Iranians turn out in large numbers for closely watched vote

Joanna Estrada
May 20, 2017

As Iran prepares to vote in its twelfth presidential election, Hassan Rouhani, the current incumbent, is facing decisive opposition to his reelection bid.

Women flash the victory sign as they wait to cast their ballots in the Iranian presidential elections at a polling station in Tehran on Friday.

Voting is scheduled to run until 6 p.m., though Iran routinely extends voting for several hours in elections.

The 56-year-old Raisi is said to be trusted by the country's most senior figure, Supreme Leader Ayatollah Ali Khamenei, who as the holder of ultimate political, military, and religious power in Iran can easily derail a campaign or thwart the plans of a president.

Today, conservative criticisms of Rouhani should not be read simply as criticisms of the lack of economic benefits from the Iranian nuclear deal.

"Earlier, Russian Foreign Ministry Spokeswoman Maria Zakharova said that "how the elections in Iran will be taking place is exclusively within the competence of the Iranian people".

She politely refused to talk about her choice, but seemed to be resolute at heart on her pick who, Taherkhani confidently contended, is an experienced and responsible politician and knows how to address the values most young people cherish.

There are also two other minor candidates, Mostafa Mir-Salim, who represent the Islamic Coalition Party, a conservative political party that favors economic liberalism and Mostafa Hashemitaba, a reformist candidate close to the former Iranian president Akbar Hashemi Rafsanjani.

The incumbent, relative moderate Hassan Rohani, and a conservative former prosecutor, Ebrahim Raisi, are widely regarded as the presidential front-runners in the clerically dominated Islamic country of around 81 million people, which is laboring under high unemployment and struggling to seize economic opportunities overseas.

In articulating its stance towards the charade of these presidential elections, the Tudeh Party has stated: "Non-participation in the election and declining to vote for the candidates of the theocratic regime is neither a blind act nor a passive one".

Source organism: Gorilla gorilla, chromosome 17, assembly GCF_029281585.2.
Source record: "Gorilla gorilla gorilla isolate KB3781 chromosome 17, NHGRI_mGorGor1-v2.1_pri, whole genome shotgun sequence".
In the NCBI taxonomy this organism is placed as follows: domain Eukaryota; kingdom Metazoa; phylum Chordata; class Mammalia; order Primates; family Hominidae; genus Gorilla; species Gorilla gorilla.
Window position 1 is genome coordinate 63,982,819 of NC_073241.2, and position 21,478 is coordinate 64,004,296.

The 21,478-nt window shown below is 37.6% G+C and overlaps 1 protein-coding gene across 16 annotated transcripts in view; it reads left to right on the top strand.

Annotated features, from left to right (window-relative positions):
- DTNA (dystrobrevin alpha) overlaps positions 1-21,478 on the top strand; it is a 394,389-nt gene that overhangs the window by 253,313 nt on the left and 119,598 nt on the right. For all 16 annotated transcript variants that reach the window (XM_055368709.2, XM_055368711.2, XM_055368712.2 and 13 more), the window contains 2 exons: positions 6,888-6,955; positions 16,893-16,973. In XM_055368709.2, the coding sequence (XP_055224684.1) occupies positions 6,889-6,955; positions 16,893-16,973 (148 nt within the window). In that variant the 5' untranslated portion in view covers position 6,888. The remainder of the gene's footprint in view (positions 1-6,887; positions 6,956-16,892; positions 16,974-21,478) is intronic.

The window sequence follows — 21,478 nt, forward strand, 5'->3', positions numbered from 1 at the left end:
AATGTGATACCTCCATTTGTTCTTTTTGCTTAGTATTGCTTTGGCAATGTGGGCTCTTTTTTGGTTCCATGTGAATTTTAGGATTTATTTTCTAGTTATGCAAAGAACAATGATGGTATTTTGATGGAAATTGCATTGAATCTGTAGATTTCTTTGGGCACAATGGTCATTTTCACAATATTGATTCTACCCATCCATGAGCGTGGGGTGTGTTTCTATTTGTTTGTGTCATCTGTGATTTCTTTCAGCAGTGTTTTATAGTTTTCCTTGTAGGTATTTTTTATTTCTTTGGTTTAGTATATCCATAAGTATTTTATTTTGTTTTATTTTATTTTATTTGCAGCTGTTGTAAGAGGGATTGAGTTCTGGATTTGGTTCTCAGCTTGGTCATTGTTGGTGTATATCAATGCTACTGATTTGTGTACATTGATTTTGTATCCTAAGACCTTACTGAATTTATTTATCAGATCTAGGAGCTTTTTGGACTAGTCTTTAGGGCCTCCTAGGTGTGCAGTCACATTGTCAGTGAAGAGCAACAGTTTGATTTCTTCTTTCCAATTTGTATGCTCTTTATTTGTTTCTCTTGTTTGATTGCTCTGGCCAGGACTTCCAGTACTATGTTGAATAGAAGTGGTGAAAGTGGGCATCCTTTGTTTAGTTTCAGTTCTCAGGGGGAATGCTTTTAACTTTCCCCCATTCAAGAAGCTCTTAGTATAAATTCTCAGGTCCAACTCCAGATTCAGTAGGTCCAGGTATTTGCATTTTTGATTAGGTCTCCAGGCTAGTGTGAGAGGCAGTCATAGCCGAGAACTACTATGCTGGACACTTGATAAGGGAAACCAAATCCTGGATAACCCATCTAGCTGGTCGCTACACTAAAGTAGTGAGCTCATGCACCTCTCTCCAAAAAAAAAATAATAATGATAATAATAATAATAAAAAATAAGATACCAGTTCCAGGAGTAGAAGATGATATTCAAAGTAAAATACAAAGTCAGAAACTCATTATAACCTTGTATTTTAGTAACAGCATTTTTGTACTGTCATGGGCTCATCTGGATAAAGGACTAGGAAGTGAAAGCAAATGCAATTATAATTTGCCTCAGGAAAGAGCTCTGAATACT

If they turn out to vote in large numbers, while more urban, more sophisticated voters express their disappointment with Rouhani's failure to work miracles by staying at home, it is entirely possible that he will beat Rouhani and become the next president.

Every four years for almost the last four decades, Iran's elections fool many into believing they are democratic and dynamic.

Rouhani, the "moderate", has nothing to present to the Iranian voter, according to Alavi.

"We have no other way, but to endear a tolerant space, to accept each other's existence, to live up with diverse opinions and tastes, then to grow up as a descent mother, father or politician for the good of next generation", Taherkhani, the master's graduate of social science from Tehran's Azad Markazi University, argued.

Speaking on May 8, Rohani said voters did not want someone who in the four decades since Iran's 1979 revolution has only known how to "execute and jail", adding that the era of extremists is over. But they are anxious to keep out Raisi, who they see as representing the security state at its most fearsome: in the 1980s he was one of four judges who sentenced thousands of political prisoners to death. If no candidate takes more than 50%, however, a runoff between the top two finishers will be held May 26. Authorities barred Ahmadinejad from running in Friday's election, and Khamenei warned this week that anyone fomenting unrest "will definitely be slapped in the face". "Relations between Iran and Turkey will not experience major changes with Rouhan and, in fact, may be even further enhanced not only with Turkey but also with other countries in the region as well...."

Although Rouhani has an incumbent's advantage, his promised economic revival is seen by many as having fallen short of his stated goals, and he has been the target of unceasing and strong allegations of corruption.

Lined up in front of the mosque, Mohsen Namazi, 24, a bank clerk spirited by the high turn-out of the voters, constantly leaned back and forth, right and left, to observe the number of people in the queue and their passion for the occasion. On the last day of campaigning, candidates were out trying to rally support.

"We want freedom of the press", he declared.

That would be Ayatollah Khamenei, Iran's so-called Supreme Leader.

Other reports by Click Lancashire

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